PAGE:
What about active proccessor cooling?

in Future Apple Hardware edited January 2014
Specifically what is the smallest miniature passive refrigeration compressor/condenser ever made or invented? For those of you who don't understand; an active compressor has an electric motor which drives the refrigerant through its hot cold cycle on most of our home refrigerators. Now I've seen passive motorless frigdes of less than 1 cubic foot and they will make a case of pop or beer mighty cold! Are there micro sized passive refrigerstion units out there that would fit in a desktop machine? Since power consumption on a desktop machine is not important and I'm quite certain the thermo mechanical interface/active heatsink would be fairly simple, why can't you devise a G4 system running at 3 GHz? Hell the fan in my current G4 makes so much racket I can hardly stand it! A tiny passive refrigeration unit say the size of a couple ATA drives and a micro tank of refrigerant would certainly fit in the G4 tower, especially if you remove that 4"x 1.5" cooling fan in there now! If refrigerant failure occured or temps reached critical levels the chip could power down to 900 mHz or so and no damage would be done? Is this a totally insane concept?


  • Reply 1 of 9
    neutrino23neutrino23 Posts: 1,535member
    The biggest problem with any kind of active cooling is cost. You would add hundreds of dollars to the cost (at a minimum). [edit: I know of scientific detectors using active cooling which cost $10,000 or $15,000 more than the same detector without active cooling. Just an example.]

    The device you are referring to is probably a Peltier cooler. If you run an electric current through the right combination of materials then one junction absorbs some heat and another will emit heat. In effect, this is a solid state heat pump. The problem is that it is not very efficient. It is good for making something cold (like the inside of an insulated box) where not very much heat is being added. It is not very good for removing heat in large amounts. Remember, it is a heat pump. You still need a fan or something to remove heat from the hot end of the device.

    There is another solid state cooler technology on the horizon called Anti-Stokes cooling. In this you shine a powerful laser on a special crystal and it gets cold. Neat idea but not practical yet.

    There are a handful of mechanical chillers (Sterling engines, JT coolers and such). They are all much too expensive for this application as well as being finicky and not lasting very long.

    The best device to cool a CPU in a consumer product is a well designed heat sink and a fan.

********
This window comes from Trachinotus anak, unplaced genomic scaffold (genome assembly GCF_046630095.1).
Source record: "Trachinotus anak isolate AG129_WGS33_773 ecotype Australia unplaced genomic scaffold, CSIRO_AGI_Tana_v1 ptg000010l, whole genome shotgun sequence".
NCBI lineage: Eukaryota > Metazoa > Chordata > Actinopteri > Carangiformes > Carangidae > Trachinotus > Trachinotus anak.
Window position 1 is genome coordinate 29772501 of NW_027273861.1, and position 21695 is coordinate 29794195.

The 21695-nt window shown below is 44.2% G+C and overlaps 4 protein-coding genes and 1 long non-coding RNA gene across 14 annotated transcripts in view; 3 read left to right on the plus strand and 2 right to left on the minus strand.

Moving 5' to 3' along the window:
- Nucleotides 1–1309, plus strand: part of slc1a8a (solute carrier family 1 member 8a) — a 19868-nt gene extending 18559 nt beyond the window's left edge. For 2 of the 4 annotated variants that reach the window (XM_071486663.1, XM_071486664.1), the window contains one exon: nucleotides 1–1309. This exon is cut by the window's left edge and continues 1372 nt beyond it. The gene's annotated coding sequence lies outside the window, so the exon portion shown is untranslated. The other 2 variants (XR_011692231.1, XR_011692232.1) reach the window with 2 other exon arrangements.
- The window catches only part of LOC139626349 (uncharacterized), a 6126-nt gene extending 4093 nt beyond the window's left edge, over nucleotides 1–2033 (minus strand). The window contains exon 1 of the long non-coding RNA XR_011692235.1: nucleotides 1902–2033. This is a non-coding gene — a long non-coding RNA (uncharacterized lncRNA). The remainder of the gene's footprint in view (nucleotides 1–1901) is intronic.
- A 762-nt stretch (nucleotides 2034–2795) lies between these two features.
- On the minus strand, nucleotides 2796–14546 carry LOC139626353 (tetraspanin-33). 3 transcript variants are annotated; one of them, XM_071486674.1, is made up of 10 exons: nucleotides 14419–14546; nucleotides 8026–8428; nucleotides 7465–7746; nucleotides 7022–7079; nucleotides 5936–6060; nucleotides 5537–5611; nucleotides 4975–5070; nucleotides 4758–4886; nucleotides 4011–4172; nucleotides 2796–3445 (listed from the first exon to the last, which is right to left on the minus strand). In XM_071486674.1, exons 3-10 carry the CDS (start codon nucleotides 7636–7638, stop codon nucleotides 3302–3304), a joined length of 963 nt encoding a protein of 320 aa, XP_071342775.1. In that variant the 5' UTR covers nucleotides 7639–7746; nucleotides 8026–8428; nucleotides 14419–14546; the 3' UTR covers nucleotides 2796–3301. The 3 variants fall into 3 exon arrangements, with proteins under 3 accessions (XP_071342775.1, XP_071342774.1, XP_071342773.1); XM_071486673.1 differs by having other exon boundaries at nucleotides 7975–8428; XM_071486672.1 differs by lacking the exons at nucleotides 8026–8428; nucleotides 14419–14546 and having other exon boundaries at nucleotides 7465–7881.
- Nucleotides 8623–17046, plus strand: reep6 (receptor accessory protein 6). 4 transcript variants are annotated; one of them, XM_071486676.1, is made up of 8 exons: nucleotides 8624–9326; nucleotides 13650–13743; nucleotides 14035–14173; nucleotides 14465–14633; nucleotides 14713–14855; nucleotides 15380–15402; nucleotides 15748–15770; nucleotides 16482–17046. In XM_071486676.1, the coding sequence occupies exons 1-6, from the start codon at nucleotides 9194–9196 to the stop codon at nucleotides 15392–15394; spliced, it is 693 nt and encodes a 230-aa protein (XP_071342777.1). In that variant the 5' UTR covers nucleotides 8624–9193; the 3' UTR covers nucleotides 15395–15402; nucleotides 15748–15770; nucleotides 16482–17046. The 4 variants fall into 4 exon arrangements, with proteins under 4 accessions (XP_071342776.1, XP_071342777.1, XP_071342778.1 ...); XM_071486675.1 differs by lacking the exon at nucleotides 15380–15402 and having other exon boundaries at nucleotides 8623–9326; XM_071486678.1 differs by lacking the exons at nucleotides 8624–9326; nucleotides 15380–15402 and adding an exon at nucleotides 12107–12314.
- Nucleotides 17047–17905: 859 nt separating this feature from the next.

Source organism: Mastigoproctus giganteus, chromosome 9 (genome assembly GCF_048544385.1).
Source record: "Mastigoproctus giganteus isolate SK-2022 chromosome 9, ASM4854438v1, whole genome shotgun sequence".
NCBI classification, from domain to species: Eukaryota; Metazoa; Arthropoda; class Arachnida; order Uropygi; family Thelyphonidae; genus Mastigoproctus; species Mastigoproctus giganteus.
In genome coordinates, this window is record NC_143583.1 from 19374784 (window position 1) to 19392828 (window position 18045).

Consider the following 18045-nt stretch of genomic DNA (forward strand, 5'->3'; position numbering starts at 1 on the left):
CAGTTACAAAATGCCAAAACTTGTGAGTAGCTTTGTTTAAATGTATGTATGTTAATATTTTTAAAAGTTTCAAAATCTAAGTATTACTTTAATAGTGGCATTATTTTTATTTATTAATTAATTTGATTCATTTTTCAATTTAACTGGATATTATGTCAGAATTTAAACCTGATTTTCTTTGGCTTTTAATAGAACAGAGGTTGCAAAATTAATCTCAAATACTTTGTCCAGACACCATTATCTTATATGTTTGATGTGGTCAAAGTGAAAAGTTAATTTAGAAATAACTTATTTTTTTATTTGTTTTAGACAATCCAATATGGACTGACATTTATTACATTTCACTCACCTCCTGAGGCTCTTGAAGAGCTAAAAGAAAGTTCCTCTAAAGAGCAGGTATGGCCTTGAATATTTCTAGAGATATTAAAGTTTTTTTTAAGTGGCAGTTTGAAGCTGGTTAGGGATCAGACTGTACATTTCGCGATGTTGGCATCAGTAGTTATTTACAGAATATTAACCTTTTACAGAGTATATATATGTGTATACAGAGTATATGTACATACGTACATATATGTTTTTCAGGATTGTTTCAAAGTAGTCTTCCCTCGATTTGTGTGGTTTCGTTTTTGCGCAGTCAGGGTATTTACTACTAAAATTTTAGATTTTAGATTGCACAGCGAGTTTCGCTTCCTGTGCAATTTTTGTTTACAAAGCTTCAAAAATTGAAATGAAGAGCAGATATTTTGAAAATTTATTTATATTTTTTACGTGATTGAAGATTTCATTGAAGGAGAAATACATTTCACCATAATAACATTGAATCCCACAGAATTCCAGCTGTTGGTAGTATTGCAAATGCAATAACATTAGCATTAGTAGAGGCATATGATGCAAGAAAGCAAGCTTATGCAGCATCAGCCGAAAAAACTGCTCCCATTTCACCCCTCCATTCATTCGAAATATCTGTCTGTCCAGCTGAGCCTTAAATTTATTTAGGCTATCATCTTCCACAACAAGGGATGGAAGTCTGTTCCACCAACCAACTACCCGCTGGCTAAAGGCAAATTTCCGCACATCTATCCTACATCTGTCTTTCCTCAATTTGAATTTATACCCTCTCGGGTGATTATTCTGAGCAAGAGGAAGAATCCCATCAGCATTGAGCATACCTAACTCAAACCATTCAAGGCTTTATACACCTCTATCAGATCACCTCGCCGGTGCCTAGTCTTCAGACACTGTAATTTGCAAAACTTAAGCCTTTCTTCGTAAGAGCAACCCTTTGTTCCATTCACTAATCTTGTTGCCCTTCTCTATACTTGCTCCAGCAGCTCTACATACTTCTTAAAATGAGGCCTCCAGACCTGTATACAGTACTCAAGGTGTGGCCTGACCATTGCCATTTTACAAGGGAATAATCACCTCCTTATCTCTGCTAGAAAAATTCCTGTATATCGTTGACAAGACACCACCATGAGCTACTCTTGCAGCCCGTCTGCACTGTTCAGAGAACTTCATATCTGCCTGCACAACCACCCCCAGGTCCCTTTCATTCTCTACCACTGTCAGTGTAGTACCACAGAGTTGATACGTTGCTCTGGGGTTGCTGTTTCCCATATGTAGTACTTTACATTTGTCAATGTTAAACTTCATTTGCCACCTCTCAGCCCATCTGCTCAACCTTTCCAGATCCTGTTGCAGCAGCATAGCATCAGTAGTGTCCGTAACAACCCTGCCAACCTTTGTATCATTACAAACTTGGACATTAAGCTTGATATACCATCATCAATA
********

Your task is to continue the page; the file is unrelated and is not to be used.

If you want to try to run a CPU faster than normal then you would need some kind of mechanical chiller pumping antifreeze of some sort over the chip to try to remove huge amounts of heat. Fun exercise but not practical for a consumer product.

    [ 03-24-2002: Message edited by: neutrino23 ]</p>
  • Reply 2 of 9
    kd5mdkkd5mdk Posts: 81member
    Apple just needs to get some PAL8045 heatsinks. Would help keep them fanless.

    Those monsters are awesome.
  • Reply 3 of 9

    The cooled area would or could definately be sealed and the the heat exchange would be direct metal to metal contact with the heat sink. Say the cooling fins or vanes of the heat exchange device were actually sealed or contained in the refrigerated space, then indeed that refrigerated cubic area occupied by the heat sink would be isolated from the outside in all ways except the thermocoupling of the metal heat sink to the refrigerated area just by the very immediate proximity (actually inside the enclosed refrigerated area) to the heat sink's total cooled surface area. The way the cooling fins protrude out into the space of the computer's enclosure a good alloy heat sink is as much a cube or box anyway! So whay not a sealed box. Definatly the temperature in the heat sink's refrigerated enclosure would not be cold under full opperation but it would be a lot cooler than a fan only blowing ambient air across standard heat sink surfaces! The enclosure might be a 2"x 3" cube. Also a a small & quieter 2" fan could be used to pull the cooled air through the enclsure. I'm sure there are any number of ways to interface the two.

    I'm simply asking if there is even such a miniature passive refrigeration compressor that even exists today right here and now? Mind you I'm not after super cooling the CPU but just giving it a fairly good boost of cooler weather to live at higher than normal clock speeds. If I can buy a tiny refrigerator for under a hundred bucks then it is no great leap to suggest that that same item can't be shrunk for a hundred or two more! And devising an efficient heat exchange of the size I mention above is not rocket science either. I concure that proprietary measuring devices you mention are extremely expensive and that is due to their limited market of specialize users. Superconductivity and the other things you mentioned aside I just tend to think that logically applied "low tech" refrigeration could give unheard of speed results for a given CPU architecture.